"Right now Tennessee is a lot more multiple on offense than I've ever seen them before," Torbush continued. "But they still have the ability to line up with two tight ends, with two backs, and pound you. If they get in a tight, close ball game, I believe they'd have no problem doing just that."
Casey Clausen, the starting quarterback, sat out Tennessee's last game, recovering from an injured shoulder, cracked clavicle, or broken collarbone---depending on which story out of Knoxville you believe. But in his absence freshman James Banks showed excellent athleticism. "You can't prepare for one quarterback or another," Torbush said. "You've got to prepare for Tennessee's offense and understand that when each one is in there they're going to do certain things a little differently."
Now in his third season as a starter, Clausen leads the SEC in virtually all relevant quarterback statistics. Torbush provided a scouting report. "Clausen is very smart. He's been through the wars. He knows where the soft spots are in the defense. He moves in the pocket extremely well. He will scramble. He's obviously a tough kid. He's not scared to pull the ball down and go for a first down.
"He hurt us a couple of times last year running the ball. Once we get him scrambling we've got to get him on the ground."
Injuries have hit especially hard on the UT line, but Torbush doesn't expect a drop-off in performance. "Their offensive line will be outstanding, and they always are," he said. "They've got a couple of guys that are injured, but they've been able to replace them with the same type athlete. I don't think they'll miss a beat. They're a very physical line. They can control the ball on the ground if they try to."
For the first time in several years the Volunteers are missing a dominant athlete at tailback. But that doesn't mean the position lacks for talent. "Their running backs are really good football players," Torbush said. "They've played four guys. They're all very good SEC football players. They're young and are going to be around a long time.
"Cedrick Houston is a good player. Houston has been out, but they expect him back this week.
"Derrick Tinsley catches the ball well. Both Houston and Tinsley are good receivers.
"They also use Troy Fleming at fullback. He's a multiple guy. He's diversified enough that they use him in the one-back set."
And of course it wouldn't be a Tennessee team without a bevy of fleet wideouts. "Their receiving corps is the same type you're accustomed to," Torbush said. "They've got size and excellent speed. They catch the ball well. I'm impressed that they block well."
Though he hasn't made many friends among the national press (or even among his teammates), former pro baseball player Kelley Washington is the featured receiver in the Tennessee attack. "We're not going to find a better raw athlete anywhere in the country than Washington," Torbush said. "He can catch the deep ball. But what separates him is catching the short ball. Because of his size and strength he can pull away from a defensive back in a heartbeat. He has the body of a linebacker and the athleticism of a quarterback.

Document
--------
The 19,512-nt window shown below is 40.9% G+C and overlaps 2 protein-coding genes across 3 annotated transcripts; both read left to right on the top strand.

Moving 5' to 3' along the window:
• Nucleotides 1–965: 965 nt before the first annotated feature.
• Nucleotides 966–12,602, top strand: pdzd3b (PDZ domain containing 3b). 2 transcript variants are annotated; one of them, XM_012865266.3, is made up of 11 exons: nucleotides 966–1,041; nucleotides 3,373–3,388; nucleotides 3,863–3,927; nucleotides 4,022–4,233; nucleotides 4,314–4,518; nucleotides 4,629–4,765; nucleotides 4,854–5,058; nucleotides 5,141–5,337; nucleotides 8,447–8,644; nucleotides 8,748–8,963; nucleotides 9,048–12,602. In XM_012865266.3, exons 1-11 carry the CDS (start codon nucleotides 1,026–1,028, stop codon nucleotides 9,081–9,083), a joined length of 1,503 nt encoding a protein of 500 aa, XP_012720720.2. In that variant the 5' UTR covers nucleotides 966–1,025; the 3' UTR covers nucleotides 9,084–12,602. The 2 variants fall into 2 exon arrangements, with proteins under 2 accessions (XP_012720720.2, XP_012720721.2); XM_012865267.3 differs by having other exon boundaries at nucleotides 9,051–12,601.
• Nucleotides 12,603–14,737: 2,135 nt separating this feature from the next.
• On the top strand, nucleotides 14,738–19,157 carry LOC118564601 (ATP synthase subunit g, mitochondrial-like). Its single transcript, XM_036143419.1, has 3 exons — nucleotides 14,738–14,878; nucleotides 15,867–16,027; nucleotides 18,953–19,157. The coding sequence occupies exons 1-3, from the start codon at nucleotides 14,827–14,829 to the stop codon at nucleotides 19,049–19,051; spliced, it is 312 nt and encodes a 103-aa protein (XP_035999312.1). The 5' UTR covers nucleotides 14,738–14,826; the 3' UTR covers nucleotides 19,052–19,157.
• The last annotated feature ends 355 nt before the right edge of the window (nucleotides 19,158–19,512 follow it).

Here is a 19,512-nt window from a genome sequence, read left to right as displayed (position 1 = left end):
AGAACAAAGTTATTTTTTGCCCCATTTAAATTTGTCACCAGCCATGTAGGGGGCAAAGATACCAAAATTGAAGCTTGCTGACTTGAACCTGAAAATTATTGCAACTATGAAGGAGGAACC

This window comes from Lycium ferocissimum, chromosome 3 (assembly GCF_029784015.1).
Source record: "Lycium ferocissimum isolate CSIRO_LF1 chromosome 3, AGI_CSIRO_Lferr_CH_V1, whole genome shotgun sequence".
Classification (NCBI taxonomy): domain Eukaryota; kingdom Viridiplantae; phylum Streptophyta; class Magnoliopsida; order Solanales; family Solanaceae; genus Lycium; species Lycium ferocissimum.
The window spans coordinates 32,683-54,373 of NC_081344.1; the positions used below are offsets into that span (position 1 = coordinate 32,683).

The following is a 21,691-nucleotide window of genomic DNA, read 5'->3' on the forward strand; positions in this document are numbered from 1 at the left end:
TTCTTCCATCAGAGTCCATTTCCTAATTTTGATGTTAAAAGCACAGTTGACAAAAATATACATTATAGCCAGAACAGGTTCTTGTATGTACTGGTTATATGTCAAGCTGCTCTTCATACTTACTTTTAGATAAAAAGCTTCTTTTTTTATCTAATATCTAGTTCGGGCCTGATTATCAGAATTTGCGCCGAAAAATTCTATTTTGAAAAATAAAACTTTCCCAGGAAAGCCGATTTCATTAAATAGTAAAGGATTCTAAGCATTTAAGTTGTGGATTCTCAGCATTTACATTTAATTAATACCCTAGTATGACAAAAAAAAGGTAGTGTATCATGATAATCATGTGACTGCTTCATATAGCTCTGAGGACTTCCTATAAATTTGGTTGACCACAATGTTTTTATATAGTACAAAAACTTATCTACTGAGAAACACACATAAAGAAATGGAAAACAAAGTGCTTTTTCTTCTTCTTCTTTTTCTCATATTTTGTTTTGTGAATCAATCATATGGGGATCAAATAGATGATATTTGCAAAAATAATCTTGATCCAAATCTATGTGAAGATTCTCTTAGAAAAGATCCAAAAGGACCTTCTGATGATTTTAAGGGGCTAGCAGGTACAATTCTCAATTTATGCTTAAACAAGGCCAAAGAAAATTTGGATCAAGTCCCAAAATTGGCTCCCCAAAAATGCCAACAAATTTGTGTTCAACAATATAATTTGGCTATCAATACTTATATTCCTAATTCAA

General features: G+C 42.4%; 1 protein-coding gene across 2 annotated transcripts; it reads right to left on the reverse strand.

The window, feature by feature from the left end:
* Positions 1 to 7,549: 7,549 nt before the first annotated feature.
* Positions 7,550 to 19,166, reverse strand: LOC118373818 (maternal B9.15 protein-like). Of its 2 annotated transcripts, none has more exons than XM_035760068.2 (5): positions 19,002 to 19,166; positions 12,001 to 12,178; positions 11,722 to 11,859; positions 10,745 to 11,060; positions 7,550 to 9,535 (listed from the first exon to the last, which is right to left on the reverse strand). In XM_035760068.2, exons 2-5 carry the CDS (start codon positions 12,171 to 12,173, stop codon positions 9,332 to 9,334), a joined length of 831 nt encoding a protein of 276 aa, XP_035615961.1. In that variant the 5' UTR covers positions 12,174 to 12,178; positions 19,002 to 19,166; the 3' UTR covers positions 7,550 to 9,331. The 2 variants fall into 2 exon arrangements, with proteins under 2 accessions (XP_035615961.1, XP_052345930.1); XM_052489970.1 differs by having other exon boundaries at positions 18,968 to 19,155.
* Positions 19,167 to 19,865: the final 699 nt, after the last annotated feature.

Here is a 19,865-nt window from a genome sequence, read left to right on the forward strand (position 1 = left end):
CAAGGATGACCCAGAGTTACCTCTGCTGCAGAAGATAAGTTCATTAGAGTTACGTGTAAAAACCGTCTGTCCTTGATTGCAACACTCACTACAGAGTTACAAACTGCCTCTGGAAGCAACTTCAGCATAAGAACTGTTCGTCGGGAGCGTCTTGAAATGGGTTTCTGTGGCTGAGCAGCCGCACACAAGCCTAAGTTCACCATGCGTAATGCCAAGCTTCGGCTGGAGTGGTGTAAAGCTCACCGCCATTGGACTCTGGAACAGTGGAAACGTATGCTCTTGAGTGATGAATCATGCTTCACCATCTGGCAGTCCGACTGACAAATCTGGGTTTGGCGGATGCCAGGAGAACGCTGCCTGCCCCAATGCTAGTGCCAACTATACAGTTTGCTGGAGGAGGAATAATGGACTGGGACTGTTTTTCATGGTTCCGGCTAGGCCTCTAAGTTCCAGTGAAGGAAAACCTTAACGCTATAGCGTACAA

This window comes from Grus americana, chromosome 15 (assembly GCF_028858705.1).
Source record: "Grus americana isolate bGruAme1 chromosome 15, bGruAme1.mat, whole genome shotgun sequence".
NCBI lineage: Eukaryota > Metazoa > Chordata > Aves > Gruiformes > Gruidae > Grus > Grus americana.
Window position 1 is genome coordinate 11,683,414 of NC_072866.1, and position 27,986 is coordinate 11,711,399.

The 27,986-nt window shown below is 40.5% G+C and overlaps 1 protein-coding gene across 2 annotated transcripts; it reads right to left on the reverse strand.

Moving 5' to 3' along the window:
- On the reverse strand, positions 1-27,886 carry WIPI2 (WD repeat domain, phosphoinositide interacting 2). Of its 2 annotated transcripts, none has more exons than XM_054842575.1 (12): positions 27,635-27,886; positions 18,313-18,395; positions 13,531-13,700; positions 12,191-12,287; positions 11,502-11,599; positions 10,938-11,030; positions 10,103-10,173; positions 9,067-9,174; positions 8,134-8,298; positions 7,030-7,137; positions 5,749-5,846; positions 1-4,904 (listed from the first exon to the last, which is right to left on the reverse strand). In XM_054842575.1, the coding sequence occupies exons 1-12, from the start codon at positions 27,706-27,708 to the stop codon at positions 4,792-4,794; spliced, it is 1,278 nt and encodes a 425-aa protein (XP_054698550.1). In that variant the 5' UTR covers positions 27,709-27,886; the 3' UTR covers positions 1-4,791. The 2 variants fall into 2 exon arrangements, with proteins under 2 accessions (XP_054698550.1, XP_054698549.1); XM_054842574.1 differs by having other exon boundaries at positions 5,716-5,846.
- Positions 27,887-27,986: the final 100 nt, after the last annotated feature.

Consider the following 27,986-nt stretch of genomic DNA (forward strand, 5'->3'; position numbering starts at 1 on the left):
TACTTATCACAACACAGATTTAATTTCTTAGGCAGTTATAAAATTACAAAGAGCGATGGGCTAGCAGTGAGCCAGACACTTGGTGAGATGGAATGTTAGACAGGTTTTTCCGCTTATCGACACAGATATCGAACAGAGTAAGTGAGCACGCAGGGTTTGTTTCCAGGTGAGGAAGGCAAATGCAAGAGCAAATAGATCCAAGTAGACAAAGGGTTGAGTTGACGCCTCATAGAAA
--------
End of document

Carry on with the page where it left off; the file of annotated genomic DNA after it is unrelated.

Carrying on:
"When he first got there they were talking about his phenomenal arm. But they had good quarterbacks ahead of them, and he was too good an athlete to waste him as a backup. They moved him to wide receiver, and the rest is history."
Torbush believes Washington's physical maturity and strength are his greatest assets. "I knew he was a good player, but once I saw him on ESPN with his shirt off I got real impressed. Washington looks like a body builder. He's a well-built guy. You've got to do a great job tackling. He hurt us as much last year on the jail-break screens as much as anything else."
Bama's biggest cornerback stands no taller than 5-11, so scheming to contain Washington will not be easy. Torbush explained, "Ideally you'd like to have a cornerback big enough to line up against him, but we don't. So you've got to be smart in mixing it up. You can't try to bang him, because he'll run you over and push you off of him. And you can't play off him, because you'll get in a one-on-one tackling situation and get in a bind. It wouldn't surprise me for him to go in motion, take a pitch and then throw it deep. We'll mix coverages up and know where he's at."
But as good as Washington is, Torbush quickly points out that Tennessee is definitely not a one-man show. "Jason Witten is as fine a tight end as there is in the country," Torbush said. "He's very athletic. They've taken their offensive scheme to another level because of his athleticism. He'll line up as a wide receiver, in the backfield and at tight end. For his size he runs extremely well in space."
In last year's 35-24 Tennessee win, Witten caught seven passes for 91 yards and a touchdown. "He was the difference against us," Torbush recalled. "He got two key first downs on plays we should have tackled him, but he just overran everybody we had. I think Witten at his position is as dangerous as anybody we've played. He's a really hard guy to get on the ground. He's got soft hands, and he can catch the deep ball."
Injuries at quarterback, tailback and along the offensive line have Vols fans worried, but Torbush knows Alabama must play its best game to win. "I know Tennessee has been banged up a little bit," he said, "but one thing they've done a great job with over the years is recruiting. Over the years when they've lost players they've done a great job of replacing them with great players."
And thanks to the SEC office, once again Tennessee benefited from an off week before their showdown with the Tide. "They've had two weeks to prepare for us," Torbush noted, "so we'll probably see a few things different than we have seen."